Speech, social, and music skills
Speech, social skills, and long-term memory are usually well developed
Many people with WS love music and have a keen sense of hearing.
Personality traits include a high level of expressive language skill and a keenness to communicate, especially with adults. Most children with WS are not fearful of strangers.
Sensitive hearing may make specific noise levels or frequencies painful or upsetting, but it may also be linked to a special love of music.
A study led by Dr. Ursula Belugi of the Salk Institute for Biological Sciences in La Jolla, California, investigated this affinity for music.
The researchers note that many children with WS love listening to and making music, and they often have a good memory for songs and a sense of rhythm. Their hearing is sharp enough to tell the difference between different vacuum cleaner brands.
Causes and diagnosis
WM is a genetic condition in which an individual is missing 25 genes.
One of these is the gene that produces the protein elastin.
Elastin gives elasticity, or stretchiness, to blood vessels and other body tissues. It may be this deficiency that causes the blood vessels to narrow, makes the skin stretchy skin, and the joints flexible.
Although WM is a genetic condition, most cases occur randomly, but if a parent has it, there is a 50 percent chance of passing it on to a child.
A physician will look at the clinical features, including facial features and cardiovascular symptoms. However, many of the features are not exclusive to WS, and not all individuals with the condition will have the same symptoms.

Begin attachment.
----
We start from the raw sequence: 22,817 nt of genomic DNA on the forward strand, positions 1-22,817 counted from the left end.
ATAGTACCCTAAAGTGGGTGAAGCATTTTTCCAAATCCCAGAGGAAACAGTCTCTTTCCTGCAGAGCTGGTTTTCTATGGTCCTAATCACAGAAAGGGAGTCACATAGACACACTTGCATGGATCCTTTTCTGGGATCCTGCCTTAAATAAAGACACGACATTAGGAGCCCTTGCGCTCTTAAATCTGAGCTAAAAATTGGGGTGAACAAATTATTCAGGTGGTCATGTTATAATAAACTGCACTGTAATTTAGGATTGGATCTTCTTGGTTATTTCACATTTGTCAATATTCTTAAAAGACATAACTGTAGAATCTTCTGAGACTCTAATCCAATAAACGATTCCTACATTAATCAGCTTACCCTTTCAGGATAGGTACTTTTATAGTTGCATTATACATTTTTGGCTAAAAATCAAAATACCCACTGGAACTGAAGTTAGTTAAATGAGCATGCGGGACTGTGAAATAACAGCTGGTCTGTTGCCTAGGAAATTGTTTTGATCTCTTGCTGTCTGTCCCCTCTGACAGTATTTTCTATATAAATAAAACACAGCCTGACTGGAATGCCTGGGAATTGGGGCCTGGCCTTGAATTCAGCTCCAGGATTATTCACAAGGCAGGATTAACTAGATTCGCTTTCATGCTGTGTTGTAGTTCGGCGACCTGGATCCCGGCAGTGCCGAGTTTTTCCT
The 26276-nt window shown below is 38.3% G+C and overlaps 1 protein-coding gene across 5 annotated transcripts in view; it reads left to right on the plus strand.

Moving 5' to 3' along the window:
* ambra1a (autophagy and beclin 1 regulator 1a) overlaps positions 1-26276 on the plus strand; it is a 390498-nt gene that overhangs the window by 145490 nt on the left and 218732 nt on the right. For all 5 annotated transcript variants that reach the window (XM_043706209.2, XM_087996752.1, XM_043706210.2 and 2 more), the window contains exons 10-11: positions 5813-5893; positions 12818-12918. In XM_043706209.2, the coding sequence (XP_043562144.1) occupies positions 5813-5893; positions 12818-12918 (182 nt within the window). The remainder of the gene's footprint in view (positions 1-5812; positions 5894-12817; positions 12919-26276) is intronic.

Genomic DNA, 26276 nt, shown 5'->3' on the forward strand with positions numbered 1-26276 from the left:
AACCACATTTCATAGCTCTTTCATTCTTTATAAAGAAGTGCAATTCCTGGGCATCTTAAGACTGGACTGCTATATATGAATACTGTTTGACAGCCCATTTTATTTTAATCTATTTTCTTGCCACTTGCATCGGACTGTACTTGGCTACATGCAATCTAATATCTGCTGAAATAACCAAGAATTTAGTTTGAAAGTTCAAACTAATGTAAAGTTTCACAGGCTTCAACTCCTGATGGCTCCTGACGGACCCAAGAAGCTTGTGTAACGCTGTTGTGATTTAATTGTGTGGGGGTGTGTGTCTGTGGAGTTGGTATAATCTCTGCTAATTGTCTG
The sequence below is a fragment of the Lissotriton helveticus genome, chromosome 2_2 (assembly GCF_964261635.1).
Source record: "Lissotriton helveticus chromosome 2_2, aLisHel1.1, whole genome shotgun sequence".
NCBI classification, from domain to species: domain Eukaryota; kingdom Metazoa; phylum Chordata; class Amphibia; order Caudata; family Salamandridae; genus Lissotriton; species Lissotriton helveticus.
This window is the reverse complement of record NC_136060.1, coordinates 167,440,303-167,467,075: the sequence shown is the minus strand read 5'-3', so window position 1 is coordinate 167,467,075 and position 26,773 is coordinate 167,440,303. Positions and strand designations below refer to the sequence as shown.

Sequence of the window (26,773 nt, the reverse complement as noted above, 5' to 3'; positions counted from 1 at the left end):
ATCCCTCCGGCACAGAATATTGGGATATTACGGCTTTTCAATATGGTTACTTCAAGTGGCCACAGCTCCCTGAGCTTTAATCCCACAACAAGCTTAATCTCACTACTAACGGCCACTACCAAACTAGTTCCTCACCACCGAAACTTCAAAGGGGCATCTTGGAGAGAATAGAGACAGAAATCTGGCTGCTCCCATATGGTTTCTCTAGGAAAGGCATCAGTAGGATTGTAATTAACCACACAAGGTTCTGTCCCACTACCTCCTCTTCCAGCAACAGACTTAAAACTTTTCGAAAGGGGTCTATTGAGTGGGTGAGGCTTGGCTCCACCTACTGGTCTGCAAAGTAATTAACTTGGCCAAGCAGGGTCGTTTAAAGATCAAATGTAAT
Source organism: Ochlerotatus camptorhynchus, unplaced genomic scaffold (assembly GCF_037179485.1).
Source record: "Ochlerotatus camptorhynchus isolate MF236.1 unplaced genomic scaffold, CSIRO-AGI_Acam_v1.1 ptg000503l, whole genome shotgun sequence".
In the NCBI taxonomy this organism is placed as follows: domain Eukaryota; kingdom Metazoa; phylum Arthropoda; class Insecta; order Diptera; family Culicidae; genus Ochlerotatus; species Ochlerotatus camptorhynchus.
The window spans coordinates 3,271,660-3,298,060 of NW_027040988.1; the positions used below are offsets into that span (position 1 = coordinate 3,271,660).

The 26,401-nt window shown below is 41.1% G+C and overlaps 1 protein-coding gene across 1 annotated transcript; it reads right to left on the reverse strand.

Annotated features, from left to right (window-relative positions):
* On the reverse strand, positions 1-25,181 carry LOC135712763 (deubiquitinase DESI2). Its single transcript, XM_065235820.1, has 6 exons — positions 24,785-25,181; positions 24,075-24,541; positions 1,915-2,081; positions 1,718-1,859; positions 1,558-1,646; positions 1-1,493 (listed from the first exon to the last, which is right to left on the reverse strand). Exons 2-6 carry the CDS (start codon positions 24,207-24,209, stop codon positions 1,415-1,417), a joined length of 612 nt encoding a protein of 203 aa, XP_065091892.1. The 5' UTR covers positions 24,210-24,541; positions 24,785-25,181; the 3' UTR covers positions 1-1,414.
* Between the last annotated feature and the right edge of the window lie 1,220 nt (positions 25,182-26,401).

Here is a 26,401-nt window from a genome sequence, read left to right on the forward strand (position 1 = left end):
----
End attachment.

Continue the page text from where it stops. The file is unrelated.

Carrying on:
A blood test may be carried out to check for high levels of calcium.
A number of genetic tests are available. Over 99 percent of cases can be diagnosed using fluorescent in situ hybridization (FISH) or deletion/duplication testing.
Physical therapy can help some people with Williams syndrome.
Children with WM are advised not to take vitamin D supplements, to avoid raising calcium levels.
An orthodontist can help with dental problems.
Treatment involves supportive intervention for developmental difficulties.
There may be:
- Special education and vocational training
- Speech and language, physical, occupational, feeding, and sensory integration therapy
- Behavioral counseling may follow psychological and psychiatric evaluation
- Medications are available if there is attention deficit disorder (ADD) and anxiety
Specialist intervention may be necessary for specific problems, such as cardiovascular symptoms.
Genetic counseling is available for the patient and their family.
Some people with WS will have a normal lifespan, but medical challenges may mean that life expectancy is shorter than normal for some.
Around 3 in 4 people with WS will have some degree of intellectual disability, and most will need full-time care. Some people can do regular, paid work.
In 2016, researchers investigating the neurological features of WS speculated that the special structures of neurons in people with WS may lead to the super-social aspect of the condition.
The authors concluded that studies into WS could help scientists understand what it is that makes humans social beings.